I usually like to do something special for my Christmas feature. I visited Old Sacramento with a friend last December when the historic area was all decorated for the holidays. We encountered this lovely gray 1952 Chevy sedan parked in front of a shop. I liked the building's festive decorations so it seemed appropriate for today. Enjoy.
Friday, December 25, 2020
Tuesday, December 22, 2020
'Tis the season once more for holiday cheer and I'll try to do my part by featuring fun cars photographed around Christmastime. This one's a lovely blue and white Austin-Healey roadster all dressed up for the season.
Friday, November 27, 2020
As I always like to say, when in doubt, Tri-Five. I've been slow in posting again here, so today we're looking at a 1956 Chevy Bel Air hardtop.
Monday, November 2, 2020
In the past I've said a few times here, that just because I love the Ford Mustang doesn't mean I'll post a lot of them. It has to speak to me or at least be uncommon or interesting to make the cut. Here's the luxury spec from the Boxstang generation, the Grande.
Saturday, October 31, 2020
Here we are again on Halloween. After the horror show that 2020 has been, Halloween seems a bit lackluster. My good friend suggested that my Halloween feature should be a car disguised as something it's not. We figured a kit car would fit the bill perfectly. Here is a 1929 Mercedes SSK roadster -- I mean, a Classic Motor Carriages Gazelle.
Tuesday, September 22, 2020
These pictures are old but I quite like the subject matter, so let's take a closer look. It's a 1954 Chevy 3100 pickup truck.
Wednesday, September 16, 2020
Riddle me this: What makes a car "special"? What makes a car "sporty"? Where do we draw the line on what makes a vehicle interesting enough to document and preserve? How does rarity figure into the equation and should cars be saved simply because they're rare? For your consideration, today we're looking at a 1995 Mercury Tracer LTS.
Monday, August 31, 2020
Summer is winding down and I'm really feeling screwed out of car shows. Thanks to COVID, 2020 has literally been the year without car shows at least in my area. Every so often I get to see a private owner taking a vintage car out for errands or a weekend drive, but not since the 4th of July have I really seen a gathering of more than one classic at a time. And that was only two cars in a parking lot. So today we'll try to satisfy your appetite for classic American iron with this 1935 Plymouth I pulled out of the archives from 2017.
Saturday, July 4, 2020
Wednesday, July 1, 2020
Monday, June 29, 2020
Saturday, June 27, 2020
Monday, June 22, 2020
Tuesday, June 9, 2020
Some of you have been with this blog for over a decade; some of you may have just found it for the first time. Today is the eleventh anniversary since I first started posting on California Streets, and I just wanted to reflect on things.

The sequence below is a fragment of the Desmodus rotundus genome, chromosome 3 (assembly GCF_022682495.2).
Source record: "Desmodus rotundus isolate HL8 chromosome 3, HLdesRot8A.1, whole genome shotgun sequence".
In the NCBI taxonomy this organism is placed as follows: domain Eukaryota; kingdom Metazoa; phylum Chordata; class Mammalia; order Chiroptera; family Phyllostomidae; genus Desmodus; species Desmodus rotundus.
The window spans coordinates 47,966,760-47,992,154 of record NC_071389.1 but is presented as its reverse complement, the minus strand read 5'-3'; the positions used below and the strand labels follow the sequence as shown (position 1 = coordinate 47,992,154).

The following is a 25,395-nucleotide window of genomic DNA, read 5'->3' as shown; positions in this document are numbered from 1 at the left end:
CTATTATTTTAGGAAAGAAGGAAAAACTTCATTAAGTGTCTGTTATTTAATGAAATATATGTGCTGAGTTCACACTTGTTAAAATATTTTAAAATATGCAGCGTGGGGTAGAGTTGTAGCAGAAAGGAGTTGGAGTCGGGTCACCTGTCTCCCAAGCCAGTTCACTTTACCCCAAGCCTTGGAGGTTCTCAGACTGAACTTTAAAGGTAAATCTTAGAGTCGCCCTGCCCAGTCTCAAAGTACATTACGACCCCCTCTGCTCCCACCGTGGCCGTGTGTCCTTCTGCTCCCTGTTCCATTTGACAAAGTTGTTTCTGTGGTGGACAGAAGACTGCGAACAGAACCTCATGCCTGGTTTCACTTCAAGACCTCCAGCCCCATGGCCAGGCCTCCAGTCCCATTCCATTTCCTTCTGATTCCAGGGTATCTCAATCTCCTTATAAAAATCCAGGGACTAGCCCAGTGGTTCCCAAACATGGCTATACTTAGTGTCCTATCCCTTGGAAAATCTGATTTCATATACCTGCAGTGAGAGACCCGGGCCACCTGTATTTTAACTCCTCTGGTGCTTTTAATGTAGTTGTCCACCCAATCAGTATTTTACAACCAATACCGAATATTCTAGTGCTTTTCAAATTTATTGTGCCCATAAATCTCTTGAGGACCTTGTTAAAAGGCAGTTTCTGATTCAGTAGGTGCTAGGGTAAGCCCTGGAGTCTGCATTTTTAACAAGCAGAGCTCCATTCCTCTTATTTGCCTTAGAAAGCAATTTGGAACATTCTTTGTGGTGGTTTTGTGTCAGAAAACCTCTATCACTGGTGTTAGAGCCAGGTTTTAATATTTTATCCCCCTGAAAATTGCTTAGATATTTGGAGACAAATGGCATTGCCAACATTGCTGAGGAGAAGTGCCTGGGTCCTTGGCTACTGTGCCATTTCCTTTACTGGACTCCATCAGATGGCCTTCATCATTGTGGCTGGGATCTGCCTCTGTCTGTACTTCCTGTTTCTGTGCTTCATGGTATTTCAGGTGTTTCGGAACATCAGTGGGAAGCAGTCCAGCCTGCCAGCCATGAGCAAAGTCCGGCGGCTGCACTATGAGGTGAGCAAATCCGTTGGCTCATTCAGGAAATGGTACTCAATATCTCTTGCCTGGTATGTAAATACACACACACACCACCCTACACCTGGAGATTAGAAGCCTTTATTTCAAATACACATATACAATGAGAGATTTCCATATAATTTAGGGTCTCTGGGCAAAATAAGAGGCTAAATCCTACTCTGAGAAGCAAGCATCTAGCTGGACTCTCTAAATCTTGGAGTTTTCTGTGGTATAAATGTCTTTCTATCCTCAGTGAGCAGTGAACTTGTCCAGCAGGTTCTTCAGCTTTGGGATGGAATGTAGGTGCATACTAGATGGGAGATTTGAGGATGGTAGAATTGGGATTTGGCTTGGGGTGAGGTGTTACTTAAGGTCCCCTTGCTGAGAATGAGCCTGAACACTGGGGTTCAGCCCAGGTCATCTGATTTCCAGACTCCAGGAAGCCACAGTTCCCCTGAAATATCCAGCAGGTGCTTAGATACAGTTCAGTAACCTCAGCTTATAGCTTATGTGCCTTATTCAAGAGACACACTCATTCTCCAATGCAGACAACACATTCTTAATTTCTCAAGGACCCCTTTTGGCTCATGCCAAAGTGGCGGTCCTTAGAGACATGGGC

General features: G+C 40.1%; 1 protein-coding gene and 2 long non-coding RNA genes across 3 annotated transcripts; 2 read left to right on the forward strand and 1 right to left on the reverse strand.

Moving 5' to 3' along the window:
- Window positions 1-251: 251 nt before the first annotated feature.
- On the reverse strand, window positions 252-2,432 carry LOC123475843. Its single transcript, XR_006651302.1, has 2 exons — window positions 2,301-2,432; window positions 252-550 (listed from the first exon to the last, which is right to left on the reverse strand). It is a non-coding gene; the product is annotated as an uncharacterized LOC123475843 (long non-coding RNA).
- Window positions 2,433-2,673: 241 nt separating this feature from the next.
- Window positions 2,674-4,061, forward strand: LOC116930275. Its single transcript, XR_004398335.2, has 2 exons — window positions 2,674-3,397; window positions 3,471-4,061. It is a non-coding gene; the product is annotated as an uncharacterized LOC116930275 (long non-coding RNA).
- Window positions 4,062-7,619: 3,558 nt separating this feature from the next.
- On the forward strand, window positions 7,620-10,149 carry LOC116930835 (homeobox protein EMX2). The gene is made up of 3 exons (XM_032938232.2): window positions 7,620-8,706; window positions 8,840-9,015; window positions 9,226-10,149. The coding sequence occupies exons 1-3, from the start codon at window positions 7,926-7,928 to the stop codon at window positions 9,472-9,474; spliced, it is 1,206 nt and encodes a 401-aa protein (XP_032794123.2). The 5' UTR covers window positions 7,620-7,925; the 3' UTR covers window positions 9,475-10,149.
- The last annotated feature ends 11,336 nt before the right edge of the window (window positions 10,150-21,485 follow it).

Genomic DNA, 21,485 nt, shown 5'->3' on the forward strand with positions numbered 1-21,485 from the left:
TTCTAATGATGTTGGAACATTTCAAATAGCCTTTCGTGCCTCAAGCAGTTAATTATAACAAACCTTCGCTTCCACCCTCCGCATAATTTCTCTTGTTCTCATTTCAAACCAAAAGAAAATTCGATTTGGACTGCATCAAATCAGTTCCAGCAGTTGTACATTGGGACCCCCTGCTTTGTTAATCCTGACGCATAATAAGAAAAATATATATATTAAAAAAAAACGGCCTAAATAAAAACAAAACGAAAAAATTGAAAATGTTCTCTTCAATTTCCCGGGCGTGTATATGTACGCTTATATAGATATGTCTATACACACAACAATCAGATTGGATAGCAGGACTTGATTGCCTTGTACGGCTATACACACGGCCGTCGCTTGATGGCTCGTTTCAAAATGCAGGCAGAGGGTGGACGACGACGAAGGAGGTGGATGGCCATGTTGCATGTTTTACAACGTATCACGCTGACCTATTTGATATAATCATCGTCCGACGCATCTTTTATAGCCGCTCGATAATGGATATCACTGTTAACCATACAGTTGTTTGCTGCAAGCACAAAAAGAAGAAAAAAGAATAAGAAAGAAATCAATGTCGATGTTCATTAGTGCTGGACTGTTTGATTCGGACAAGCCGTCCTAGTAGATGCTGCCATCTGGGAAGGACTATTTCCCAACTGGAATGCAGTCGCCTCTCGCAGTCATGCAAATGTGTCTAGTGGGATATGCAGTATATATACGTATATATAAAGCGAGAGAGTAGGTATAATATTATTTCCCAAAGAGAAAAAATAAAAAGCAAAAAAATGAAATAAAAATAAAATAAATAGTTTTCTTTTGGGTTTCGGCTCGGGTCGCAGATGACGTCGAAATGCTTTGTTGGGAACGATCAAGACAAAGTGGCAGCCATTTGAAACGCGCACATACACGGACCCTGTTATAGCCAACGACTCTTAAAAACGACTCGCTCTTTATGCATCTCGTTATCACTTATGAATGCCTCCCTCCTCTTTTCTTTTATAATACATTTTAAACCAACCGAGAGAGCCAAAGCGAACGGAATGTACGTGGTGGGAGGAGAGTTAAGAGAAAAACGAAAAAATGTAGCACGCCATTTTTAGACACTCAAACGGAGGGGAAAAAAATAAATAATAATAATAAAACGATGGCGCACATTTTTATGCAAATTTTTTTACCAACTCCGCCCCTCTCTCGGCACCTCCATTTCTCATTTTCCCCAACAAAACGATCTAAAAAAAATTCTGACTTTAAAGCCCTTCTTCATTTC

If you haven't visited in a while, you may notice the site looks different. I decided it was time for our first facelift, most noticeably the main content area has been opened up much wider with photos you don't have to click on to view larger than 400 pixels. And finally the mobile version matches the desktop version's dark colors to spare your eyes. I hope you like it.
Over the past few years I've noticed a lot of changes in life. Most of the carspotting blogs and feature series this one is patterned after have been suspended as bloggers get older and turn their attention to work, raising families and the other rigors of real life.
Much respect goes out to such posters as Phil Greden aka Murilee Martin, formerly of Jalopnik and The Truth About Cars, now at Autoblog and Autoweek, Lord knows he gets around and is still posting. He was my direct inspiration to begin my own blog.
Tony and Ben Piff of OldParkedCars, longtime carspotting stalwarts who sadly haven't updated in a while, but who posted a fascinating array of cars from Oregon for many years.
Bill Stengel, Gardner Murray and Jack Murray of The Street Peep, who accepted some of my photo shoots for their site that didn't quite fit my focus here. I miss the eclectic mix there.
My friend Colin Stacy of The Automotive Way, who helped keep me going here and inspired me to occasionally branch out into diecast features and other specialty topics.
The fine folks who published Seattle's Classics, Seattle's Parked Cars and others that gave us a glimpse of what graces the streets around the world.
I'm pleased to see others still active in their stead, such as M. Joseph Goodfriend of Seattle's Old Cars. Some do write-ups, profiles, commentary. Some let the photos do all the talking.
Once more I would like to voice my appreciation of our friend "Fifties Guy" in San Francisco for being a good sport over the past decade plus. I think I've featured over 20 of his past and current vehicles here and they have served as inspiration to continue exploring and photographing cool old cars ever since I first spotted that black '58 Oldsmobile so long ago. His 1959 Mercury was the 20th car posted here. Over 700 features later, here we are.
Thank you for reading.